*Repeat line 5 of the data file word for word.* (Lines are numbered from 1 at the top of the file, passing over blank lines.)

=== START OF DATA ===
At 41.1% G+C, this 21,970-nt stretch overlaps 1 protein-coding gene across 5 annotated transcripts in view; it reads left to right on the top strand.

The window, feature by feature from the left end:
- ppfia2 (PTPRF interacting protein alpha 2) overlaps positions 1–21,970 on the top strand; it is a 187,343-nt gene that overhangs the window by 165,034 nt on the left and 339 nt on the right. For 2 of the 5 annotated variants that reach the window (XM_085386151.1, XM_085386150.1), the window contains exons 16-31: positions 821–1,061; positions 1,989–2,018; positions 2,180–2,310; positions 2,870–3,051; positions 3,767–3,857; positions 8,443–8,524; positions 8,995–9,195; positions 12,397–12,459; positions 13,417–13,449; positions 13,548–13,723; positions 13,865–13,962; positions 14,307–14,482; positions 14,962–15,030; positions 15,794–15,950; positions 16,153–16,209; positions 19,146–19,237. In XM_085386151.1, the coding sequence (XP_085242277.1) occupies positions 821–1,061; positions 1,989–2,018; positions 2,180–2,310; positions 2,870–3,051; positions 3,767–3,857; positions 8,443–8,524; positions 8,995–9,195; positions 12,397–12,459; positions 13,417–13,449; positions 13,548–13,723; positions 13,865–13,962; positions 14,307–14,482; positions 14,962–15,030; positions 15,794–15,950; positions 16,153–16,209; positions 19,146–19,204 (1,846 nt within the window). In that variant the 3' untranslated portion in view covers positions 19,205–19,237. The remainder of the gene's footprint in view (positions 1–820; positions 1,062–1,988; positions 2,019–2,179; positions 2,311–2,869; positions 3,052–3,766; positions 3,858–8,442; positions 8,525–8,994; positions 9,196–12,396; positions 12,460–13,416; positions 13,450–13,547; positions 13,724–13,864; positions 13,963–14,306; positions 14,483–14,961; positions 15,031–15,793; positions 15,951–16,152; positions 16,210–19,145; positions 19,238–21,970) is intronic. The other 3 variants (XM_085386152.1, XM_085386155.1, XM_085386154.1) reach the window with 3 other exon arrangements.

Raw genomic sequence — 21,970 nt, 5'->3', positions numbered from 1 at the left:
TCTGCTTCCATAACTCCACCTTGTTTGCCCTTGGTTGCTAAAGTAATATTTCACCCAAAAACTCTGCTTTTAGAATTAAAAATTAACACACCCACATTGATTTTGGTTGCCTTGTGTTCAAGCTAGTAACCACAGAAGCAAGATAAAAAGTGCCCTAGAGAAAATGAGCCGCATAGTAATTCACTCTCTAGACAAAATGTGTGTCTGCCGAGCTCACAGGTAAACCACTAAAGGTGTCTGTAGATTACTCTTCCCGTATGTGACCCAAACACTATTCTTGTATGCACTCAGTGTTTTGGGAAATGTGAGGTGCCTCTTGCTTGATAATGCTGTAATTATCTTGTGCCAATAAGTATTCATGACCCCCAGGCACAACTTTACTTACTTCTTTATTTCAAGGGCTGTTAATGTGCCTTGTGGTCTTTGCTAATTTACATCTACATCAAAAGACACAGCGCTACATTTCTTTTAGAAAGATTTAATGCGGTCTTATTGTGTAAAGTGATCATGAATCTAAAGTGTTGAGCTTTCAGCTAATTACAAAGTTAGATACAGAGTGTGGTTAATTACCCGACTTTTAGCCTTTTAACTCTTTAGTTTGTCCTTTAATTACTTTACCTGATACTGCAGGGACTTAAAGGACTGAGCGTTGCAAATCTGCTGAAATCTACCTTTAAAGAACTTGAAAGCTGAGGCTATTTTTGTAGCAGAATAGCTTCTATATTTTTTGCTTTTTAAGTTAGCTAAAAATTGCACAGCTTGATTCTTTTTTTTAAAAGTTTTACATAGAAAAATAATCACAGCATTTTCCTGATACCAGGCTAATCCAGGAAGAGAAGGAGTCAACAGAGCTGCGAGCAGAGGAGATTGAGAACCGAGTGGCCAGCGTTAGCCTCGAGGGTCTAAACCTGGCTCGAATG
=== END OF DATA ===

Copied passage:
TCTGCTTCCATAACTCCACCTTGTTTGCCCTTGGTTGCTAAAGTAATATTTCACCCAAAAACTCTGCTTTTAGAATTAAAAATTAACACACCCACATTGATTTTGGTTGCCTTGTGTTCAAGCTAGTAACCACAGAAGCAAGATAAAAAGTGCCCTAGAGAAAATGAGCCGCATAGTAATTCACTCTCTAGACAAAATGTGTGTCTGCCGAGCTCACAGGTAAACCACTAAAGGTGTCTGTAGATTACTCTTCCCGTATGTGACCCAAACACTATTCTTGTATGCACTCAGTGTTTTGGGAAATGTGAGGTGCCTCTTGCTTGATAATGCTGTAATTATCTTGTGCCAATAAGTATTCATGACCCCCAGGCACAACTTTACTTACTTCTTTATTTCAAGGGCTGTTAATGTGCCTTGTGGTCTTTGCTAATTTACATCTACATCAAAAGACACAGCGCTACATTTCTTTTAGAAAGATTTAATGCGGTCTTATTGTGTAAAGTGATCATGAATCTAAAGTGTTGAGCTTTCAGCTAATTACAAAGTTAGATACAGAGTGTGGTTAATTACCCGACTTTTAGCCTTTTAACTCTTTAGTTTGTCCTTTAATTACTTTACCTGATACTGCAGGGACTTAAAGGACTGAGCGTTGCAAATCTGCTGAAATCTACCTTTAAAGAACTTGAAAGCTGAGGCTATTTTTGTAGCAGAATAGCTTCTATATTTTTTGCTTTTTAAGTTAGCTAAAAATTGCACAGCTTGATTCTTTTTTTTAAAAGTTTTACATAGAAAAATAATCACAGCATTTTCCTGATACCAGGCTAATCCAGGAAGAGAAGGAGTCAACAGAGCTGCGAGCAGAGGAGATTGAGAACCGAGTGGCCAGCGTTAGCCTCGAGGGTCTAAACCTGGCTCGAATG